In automotive applications, where small turbines are used, efficiency is lower than that achieved for large turbines. To improve efficiency, the hot exhaust gases are used to preheat the intake air, so reducing the amount of fuel needed to obtain the same internal combustion gas temperature. This heat exchanger is sometimes known as a recuperator or regenerator.

These rare diagrams show some of the prototype automotive gas turbine engines developed in the 1950s.

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The 1954 120hp turbine engine by Chrysler.

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The Boeing 502 gas turbine had an output of 160hp and used a single stage axial compressor and turbine. It was installed in a Kenworth truck.

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Fiat designed and built this 200hp turbine car in 1954. The engine used a two stage centrifugal compressor and a two stage axial turbine.


The advantages of a turbine engine for car use include a lack of vibration, high power/weight ratio and compact size (although both aspects depend on whether a recuperator is used) and the ability to burn a variety of fuels, including those of low octane. A multi-ratio gearbox is not needed - although step-down gearing is.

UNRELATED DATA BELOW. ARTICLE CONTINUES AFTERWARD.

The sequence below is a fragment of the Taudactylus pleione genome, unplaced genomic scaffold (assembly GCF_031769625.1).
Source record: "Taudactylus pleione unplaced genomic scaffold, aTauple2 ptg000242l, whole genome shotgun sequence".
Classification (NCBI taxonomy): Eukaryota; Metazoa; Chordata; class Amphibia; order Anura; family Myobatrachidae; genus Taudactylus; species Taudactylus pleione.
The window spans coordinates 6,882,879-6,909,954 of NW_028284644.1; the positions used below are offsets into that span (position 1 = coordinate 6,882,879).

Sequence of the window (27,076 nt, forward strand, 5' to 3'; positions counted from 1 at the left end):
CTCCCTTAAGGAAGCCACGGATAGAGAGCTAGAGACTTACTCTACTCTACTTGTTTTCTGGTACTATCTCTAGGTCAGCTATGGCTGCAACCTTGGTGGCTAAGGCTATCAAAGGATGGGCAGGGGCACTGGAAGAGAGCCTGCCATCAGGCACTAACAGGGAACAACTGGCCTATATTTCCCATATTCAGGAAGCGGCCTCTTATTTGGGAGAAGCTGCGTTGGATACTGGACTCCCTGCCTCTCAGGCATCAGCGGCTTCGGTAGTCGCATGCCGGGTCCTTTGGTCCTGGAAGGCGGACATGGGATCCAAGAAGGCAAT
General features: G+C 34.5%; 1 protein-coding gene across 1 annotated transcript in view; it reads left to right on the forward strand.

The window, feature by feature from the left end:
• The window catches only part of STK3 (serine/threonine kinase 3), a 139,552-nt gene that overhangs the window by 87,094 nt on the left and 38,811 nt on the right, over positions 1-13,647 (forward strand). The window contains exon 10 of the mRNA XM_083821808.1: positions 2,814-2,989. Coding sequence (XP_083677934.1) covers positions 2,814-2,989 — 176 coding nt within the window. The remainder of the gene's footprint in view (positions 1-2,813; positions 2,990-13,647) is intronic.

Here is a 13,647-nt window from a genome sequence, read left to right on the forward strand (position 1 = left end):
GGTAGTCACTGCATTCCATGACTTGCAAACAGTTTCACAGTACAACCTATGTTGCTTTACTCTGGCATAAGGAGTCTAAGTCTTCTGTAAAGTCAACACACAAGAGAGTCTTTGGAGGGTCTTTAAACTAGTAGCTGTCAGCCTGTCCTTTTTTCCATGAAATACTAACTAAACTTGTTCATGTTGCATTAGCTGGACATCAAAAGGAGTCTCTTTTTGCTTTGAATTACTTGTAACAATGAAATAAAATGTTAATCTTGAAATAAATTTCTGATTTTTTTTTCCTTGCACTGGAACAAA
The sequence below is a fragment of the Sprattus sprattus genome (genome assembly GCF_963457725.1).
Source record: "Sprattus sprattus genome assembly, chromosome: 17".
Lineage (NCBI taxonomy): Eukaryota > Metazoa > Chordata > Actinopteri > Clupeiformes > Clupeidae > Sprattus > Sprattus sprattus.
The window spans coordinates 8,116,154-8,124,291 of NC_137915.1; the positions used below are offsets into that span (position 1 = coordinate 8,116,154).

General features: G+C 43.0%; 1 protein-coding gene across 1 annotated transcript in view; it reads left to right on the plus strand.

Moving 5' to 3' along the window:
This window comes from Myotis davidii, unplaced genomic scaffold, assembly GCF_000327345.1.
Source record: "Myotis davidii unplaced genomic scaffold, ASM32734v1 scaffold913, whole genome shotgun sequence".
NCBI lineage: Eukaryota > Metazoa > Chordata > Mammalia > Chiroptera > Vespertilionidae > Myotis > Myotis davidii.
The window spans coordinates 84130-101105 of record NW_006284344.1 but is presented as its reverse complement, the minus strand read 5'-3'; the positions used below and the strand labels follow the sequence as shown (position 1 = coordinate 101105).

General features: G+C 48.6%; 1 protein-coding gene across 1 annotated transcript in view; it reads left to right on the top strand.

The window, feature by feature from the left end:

Finally, there is a wealth of knowledge available on the design and construction of turbines.


However, as is clear by their lack of widespread use, the disadvantages are large.

The primary negatives are high cost (expensive high temperature materials needed) and high fuel consumption. The latter is mostly the case because at part throttle, turbine engines are very thirsty for the amount of power being produced. Gas flows (both intake and exhaust) are also very large, so effective filtration is bulky and exhaust silencing needs to be comprehensive. Emissions performance to car legislated standards is also problematic.


It’s unlikely that gas turbine cars will be commercially produced. However, one possibility is to use a very small turbine that works continuously at maximum power, driving a generator that charges a battery and/or makes power available to an electric motor. However, even in this scenario, battery losses would reduce overall efficiency quite considerably. (In fact in 1993 General Motors developed a gas turbine hybrid version of its EV1 electric car.)

The major advantage of gas turbines for aircraft (their ability to work at high altitude being the primary one), and in helicopter and small power station applications (fuel-efficient when working continuously at full power) do not apply to cars.


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It’s likely that the gas turbine cars produced by Chrysler and the prototypes developed by Rover (and Boeing, Turbomeca, Laffly, SOCEMA, Fiat, GM, Renault and Austin) in the 1950s and 1960s will be the only gas turbine cars to see the light of day.

See also The Chrysler Turbine Car

Next week: human powered vehicles